The Qur`an tells the believing women to cover their bosoms with their khumur and to put their jalabib over (‘ala) them. It can be safely assumed that many Muslims paid attention to these commands both during the life of the Prophet and soon afterwards. The question is how did they understand and follow these commands? The word khumur, in the context of discourse about dress is best translated as “head coverings”, which suggests that head was expected to be covered. The word ‘ala normally means “over” and putting jalabib over them may also suggest the same thing. But suppose that this was not the case and that in the time of the Prophet and soon afterwards women did not cover their heads. Since we do know that at some time in the second century the Muslim women were expected to cover their heads, there must have been a departure from the practice established by the Prophet and followed by the Companions soon after him. This departure must have generated some controversy just as the departure from the traditional ways by the “contemporary liberals” who reject hijab is now creating controversy. This controversy is then expected to generate conflicting traditions, some supporting the covering of head and some opposing it. But the truth is that there are no traditions that reject the covering of head while there are several that assume that head is to be covered. This shows almost conclusively that the Qur`anic commands must have been understood from the very beginning to include covering of head. 

The above historical argument can be appreciated by looking at the question of covering the face. In regard to this question we find in the Hadith a very mixed picture. Some ahadith support it while other traditions do not. Thus in the hadith of ‘Aishah about Asma` face is clearly excluded from the parts of the body to be covered. There are other ahadith that suggest that face was not covered in early times. Moreover, there are opinions attributed to all the four founding imams of the Sunni schools of fiqh that exempt the face from obligatory covering. On the other hand, some traditions show that the face was or should be covered. Thus a hadith from Ibn Mas‘ud in Tirmidhi reports the Prophet as saying that “woman is ‘awrah,” which can imply that the whole body of a woman is to be covered, an idea that seems to have led to the use of ‘awrah as another word for “woman” in some Muslim languages. Also, in the hadith about false accusation (ifk) against ‘Aishah two versions in Bukhari say that when ‘Aishah saw the man who found her left behind, she covered her face with her jilbab (khammartu wajhi bi jilbabi, which, incidentally, is wrongly translated in the article under review as “drew her cloak around her”, p. 233)[i] while one version in Bukhari and the one in Ibn Ishaq do not mention that. In contrast to this mixed picture regarding the face, we have, as noted above, a very consistent picture in favor of covering the head.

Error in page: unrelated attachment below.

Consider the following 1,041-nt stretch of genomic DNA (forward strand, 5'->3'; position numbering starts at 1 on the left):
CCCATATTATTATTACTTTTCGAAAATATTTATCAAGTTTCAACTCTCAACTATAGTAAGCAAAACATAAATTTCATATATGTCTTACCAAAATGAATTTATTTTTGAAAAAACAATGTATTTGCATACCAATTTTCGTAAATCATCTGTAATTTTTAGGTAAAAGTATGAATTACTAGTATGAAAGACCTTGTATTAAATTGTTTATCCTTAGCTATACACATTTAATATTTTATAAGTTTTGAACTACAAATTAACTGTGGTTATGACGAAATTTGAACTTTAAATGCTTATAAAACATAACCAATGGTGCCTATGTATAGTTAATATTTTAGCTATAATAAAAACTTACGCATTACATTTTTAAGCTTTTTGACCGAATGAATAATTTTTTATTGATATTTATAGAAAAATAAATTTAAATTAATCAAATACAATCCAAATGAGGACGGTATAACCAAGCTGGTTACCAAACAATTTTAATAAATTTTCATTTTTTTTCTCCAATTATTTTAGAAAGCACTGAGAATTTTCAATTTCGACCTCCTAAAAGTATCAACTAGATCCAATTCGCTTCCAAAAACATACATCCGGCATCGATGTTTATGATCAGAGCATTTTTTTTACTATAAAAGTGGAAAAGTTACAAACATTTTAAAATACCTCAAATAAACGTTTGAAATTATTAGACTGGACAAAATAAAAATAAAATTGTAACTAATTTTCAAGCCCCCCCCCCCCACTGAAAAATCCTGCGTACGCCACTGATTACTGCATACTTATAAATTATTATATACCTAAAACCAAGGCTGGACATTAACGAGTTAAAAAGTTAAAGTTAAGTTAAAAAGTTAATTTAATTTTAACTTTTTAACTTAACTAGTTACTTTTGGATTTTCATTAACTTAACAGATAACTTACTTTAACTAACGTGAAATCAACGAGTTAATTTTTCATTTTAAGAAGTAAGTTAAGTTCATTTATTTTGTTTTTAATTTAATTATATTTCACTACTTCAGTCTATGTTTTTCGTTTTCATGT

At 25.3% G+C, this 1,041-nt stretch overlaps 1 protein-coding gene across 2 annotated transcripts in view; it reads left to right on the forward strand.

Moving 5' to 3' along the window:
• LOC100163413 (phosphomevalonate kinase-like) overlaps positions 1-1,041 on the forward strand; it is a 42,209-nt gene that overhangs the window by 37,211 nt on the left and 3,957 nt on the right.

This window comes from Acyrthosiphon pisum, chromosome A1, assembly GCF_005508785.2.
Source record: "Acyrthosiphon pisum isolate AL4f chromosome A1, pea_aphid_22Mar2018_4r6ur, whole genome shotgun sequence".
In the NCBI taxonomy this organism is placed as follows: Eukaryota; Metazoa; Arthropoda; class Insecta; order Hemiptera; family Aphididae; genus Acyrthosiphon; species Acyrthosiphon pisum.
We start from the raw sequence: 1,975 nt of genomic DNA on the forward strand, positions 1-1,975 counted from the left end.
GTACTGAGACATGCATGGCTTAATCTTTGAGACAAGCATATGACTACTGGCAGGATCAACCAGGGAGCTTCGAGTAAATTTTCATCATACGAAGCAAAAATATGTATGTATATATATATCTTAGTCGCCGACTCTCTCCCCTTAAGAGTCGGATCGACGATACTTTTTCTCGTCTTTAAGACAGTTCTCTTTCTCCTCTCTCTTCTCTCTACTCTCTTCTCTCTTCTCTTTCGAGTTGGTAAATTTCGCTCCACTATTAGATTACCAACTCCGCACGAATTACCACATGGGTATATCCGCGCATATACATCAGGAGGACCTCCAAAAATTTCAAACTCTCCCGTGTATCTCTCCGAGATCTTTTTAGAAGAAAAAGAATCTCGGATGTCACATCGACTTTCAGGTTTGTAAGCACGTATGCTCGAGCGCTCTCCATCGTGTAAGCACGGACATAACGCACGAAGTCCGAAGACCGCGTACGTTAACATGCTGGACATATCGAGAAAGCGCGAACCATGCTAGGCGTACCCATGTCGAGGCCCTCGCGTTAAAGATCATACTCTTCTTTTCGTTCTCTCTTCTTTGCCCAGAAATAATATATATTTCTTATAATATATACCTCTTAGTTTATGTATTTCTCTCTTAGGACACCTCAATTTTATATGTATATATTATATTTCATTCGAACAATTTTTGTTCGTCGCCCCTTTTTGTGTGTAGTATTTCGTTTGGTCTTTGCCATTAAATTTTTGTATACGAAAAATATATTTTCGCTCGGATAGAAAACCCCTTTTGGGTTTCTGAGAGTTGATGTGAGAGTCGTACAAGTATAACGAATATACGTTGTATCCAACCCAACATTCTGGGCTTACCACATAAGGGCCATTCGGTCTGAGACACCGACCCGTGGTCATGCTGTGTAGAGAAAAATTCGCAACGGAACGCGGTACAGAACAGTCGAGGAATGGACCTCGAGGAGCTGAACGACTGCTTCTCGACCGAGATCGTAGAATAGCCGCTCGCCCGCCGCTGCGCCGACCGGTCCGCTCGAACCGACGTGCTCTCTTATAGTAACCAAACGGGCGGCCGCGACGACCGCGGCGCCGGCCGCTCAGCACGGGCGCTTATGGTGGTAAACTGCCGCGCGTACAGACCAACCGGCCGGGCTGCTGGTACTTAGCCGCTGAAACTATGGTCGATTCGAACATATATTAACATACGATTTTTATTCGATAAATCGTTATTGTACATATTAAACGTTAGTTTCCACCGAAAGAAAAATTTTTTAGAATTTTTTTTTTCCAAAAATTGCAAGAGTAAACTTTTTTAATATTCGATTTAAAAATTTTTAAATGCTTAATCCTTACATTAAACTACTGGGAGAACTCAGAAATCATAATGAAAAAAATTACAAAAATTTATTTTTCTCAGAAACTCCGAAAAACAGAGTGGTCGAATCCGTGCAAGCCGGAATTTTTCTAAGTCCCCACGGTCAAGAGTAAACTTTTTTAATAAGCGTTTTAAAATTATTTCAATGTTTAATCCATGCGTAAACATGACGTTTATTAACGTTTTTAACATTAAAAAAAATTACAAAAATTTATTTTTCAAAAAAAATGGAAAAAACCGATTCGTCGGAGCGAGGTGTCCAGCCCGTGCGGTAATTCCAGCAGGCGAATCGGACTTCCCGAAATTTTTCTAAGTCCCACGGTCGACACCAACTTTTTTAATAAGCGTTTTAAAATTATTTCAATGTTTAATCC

Fourth, contradicting its own claim that the “liberal” position is as plausible as the “conservative” the article has to make the following admission: 

The liberal position on freedom of movement takes cancellation of purdah [=hijab] as only a preliminary to a vision in which women play a full role in society, unhampered by any necessary division between male and female. This position depends, in the final analysis, on an ideal of voluntary restraint – of a society, in effect, free from sexual guilt. It would be difficult, I think, to extract this position from the Qur`an, the hadith, or the law on the basis of strict textual criticism. … The potential for building a durable, rooted foundation for ideas such as these would appear to lie in hermeneutical procedures more radical than the “simple excavation” illustrated in this essay, so that the challenge for liberals becomes to develop and – most important – gain wide acceptance for those procedures, without skipping over or losing hold of the tradition. (p.265, emphasis added). 

This is not the place to deal with all the questions raised by the above statement, e.g. whether for women to play a full role in society it is necessary to do away with the hijab and whether the hijab is based on “sexual guilt”. What concerns us here is the admission that the “liberal” position cannot be extracted from the hadith and other souces of Islam. To support them we need new ways of interpreting these sources (“hermeneutical procedures”). This new way is not going to be “simple extraction” from the words used by the texts. That is, they will ignore what large parts of the texts are actually saying, mimicking liberal Christian ways of interpreting the Bible.